Ashley Fabian’s Phyllis was a vision of sunshine and joy, smitten with the dashing half-fairy Strephon as played by an equally, radiantly positive Schyler Vargas. Fabian’s lovely lyric soprano blended with Vargas’s robust baritone as they sang of their love and frustration that if they wed, pursuant to fairy law Strephon must die. Phyllis has consigned herself to marrying either Lord Mountararat or Lord Tolloller. They were both the same to her, and was up to them to decide who got the prize.

Jason Danieley’s Lord Tolloller was a fuss-budget, but not immune to the charms of a beautiful fairy. As Tolloller’s friend, Mountararat, Santino Fontana sported a ridiculous page-boy wig and had the audience in stitches as he tossed off double entendres. In one nod to Iolanthe directorial tradition, Garrison, Danieley, and Fontana tripped across the stage and exited arm-in-arm after their trio, “If you go in you’re sure to win”.

Facing competitive exams in order to qualify for seats in the House of Lords, Tolloller and Mountararat — fully aware of their lightweight intellects — decide they have nothing to lose and yield to the charms of two fairies, Nicole Eve Goldstein’s Celia and Kailyn le Baron’s Leila. Emy Zener, a member of MasterVoices, was an eager, winning Fleta, similarly intent on snagging a lord. Their mute counterpart was Tiler Peck’s Dancing Fairy, whose every appearance foretold that something magical was about to occur.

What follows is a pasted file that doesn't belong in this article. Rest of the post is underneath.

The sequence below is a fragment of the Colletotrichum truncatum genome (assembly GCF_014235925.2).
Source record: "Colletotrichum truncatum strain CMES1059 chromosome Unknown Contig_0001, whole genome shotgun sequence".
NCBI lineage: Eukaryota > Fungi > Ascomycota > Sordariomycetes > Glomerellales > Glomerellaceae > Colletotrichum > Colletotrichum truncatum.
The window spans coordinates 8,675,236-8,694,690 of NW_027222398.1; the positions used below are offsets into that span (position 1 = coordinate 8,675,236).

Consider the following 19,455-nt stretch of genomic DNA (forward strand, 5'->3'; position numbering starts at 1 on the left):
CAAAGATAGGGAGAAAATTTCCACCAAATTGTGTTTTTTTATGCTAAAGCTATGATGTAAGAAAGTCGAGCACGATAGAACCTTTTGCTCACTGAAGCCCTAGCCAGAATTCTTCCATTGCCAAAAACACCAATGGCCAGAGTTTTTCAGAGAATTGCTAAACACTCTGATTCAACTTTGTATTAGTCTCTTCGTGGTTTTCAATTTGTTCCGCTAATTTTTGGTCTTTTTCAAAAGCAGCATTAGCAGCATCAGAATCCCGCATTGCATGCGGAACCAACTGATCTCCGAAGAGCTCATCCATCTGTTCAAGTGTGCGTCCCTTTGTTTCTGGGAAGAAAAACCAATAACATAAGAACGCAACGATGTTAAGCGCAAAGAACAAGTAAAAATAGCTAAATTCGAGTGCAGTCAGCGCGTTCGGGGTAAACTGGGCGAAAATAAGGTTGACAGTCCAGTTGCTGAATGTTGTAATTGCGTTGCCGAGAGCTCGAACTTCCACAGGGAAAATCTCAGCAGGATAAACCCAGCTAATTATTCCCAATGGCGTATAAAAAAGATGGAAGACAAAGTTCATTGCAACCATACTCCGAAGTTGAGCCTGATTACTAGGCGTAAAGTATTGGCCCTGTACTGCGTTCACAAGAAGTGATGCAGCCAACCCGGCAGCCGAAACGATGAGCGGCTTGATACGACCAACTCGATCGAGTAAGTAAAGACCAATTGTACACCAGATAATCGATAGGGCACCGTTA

Sperling led the MasterVoices orchestra in a superb reading of Gilbert & Sullivan’s melodious, bouyant score. He and his players underpinned the comedy and the pathos with transparent sound and rhythmic vitality. The overture was especially notable for the fine playing of the strings and flutes. 

As fairies and lords, the chorus also sang with exceptional attention to text and diction, and a  polished sound. A highlight was the men joining Fontana’s Mountararat in a rousing chorus of “When Britain really ruled the waves.” 

It is the members of MasterVoices, a volunteer chorus, and their supporters who make a production like this possible. With this performance of Iolanthe, they and their director again proved what an invaluable asset they are to New York’s artistic life.